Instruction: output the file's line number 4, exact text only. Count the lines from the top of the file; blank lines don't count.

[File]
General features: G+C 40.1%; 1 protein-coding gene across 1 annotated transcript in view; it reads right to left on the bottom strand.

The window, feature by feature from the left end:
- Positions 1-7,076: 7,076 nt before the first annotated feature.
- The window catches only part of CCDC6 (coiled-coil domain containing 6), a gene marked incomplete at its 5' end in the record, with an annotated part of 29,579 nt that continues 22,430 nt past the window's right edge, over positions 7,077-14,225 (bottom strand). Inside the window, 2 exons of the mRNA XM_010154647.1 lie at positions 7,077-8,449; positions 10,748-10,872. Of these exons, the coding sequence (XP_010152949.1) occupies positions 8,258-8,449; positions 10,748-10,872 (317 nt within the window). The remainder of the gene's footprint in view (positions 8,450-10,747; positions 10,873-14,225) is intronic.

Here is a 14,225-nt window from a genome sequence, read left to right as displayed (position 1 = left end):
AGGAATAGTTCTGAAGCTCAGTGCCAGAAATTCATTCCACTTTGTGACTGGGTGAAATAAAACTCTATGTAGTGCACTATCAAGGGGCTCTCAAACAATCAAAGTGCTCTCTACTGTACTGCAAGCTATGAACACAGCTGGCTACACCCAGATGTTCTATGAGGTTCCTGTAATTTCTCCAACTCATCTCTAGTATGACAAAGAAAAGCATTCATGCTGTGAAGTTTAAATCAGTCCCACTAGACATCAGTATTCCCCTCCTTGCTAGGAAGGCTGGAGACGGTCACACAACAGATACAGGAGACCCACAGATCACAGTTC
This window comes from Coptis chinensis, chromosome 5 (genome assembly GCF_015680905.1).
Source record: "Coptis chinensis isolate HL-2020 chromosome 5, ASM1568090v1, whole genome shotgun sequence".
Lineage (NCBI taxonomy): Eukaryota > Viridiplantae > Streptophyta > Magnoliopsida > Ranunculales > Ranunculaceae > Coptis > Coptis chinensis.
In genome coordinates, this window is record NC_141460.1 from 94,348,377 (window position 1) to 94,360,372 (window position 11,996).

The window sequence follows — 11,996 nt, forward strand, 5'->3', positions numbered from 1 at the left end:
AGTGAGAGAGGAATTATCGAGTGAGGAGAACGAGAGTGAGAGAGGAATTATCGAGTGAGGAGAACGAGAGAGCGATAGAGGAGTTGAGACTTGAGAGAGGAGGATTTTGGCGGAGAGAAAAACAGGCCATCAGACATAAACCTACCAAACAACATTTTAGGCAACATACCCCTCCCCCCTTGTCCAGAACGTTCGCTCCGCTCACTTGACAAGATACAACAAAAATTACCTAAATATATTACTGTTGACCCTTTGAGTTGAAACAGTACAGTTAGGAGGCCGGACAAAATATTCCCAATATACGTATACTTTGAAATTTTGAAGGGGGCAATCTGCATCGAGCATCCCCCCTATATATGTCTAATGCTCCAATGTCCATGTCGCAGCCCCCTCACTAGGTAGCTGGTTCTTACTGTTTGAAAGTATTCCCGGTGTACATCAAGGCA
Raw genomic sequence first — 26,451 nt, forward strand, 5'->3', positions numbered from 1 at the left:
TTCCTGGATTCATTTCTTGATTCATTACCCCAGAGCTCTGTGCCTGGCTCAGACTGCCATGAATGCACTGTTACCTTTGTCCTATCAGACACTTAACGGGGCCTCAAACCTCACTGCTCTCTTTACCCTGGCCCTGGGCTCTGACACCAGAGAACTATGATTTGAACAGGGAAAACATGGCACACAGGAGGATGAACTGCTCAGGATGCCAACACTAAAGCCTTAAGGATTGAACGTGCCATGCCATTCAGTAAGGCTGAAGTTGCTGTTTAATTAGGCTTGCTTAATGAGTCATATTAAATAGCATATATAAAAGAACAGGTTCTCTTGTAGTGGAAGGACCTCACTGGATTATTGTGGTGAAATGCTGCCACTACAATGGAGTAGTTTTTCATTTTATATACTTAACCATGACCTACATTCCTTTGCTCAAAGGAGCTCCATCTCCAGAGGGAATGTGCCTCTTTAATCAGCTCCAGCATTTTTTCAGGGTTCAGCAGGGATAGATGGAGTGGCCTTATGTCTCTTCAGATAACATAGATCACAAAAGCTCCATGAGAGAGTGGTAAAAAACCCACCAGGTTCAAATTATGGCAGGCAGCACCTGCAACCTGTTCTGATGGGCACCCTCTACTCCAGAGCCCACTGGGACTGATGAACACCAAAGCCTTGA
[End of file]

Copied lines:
- The window catches only part of CCDC6 (coiled-coil domain containing 6), a gene marked incomplete at its 5' end in the record, with an annotated part of 29,579 nt that continues 22,430 nt past the window's right edge, over positions 7,077-14,225 (bottom strand). Inside the window, 2 exons of the mRNA XM_010154647.1 lie at positions 7,077-8,449; positions 10,748-10,872. Of these exons, the coding sequence (XP_010152949.1) occupies positions 8,258-8,449; positions 10,748-10,872 (317 nt within the window). The remainder of the gene's footprint in view (positions 8,450-10,747; positions 10,873-14,225) is intronic.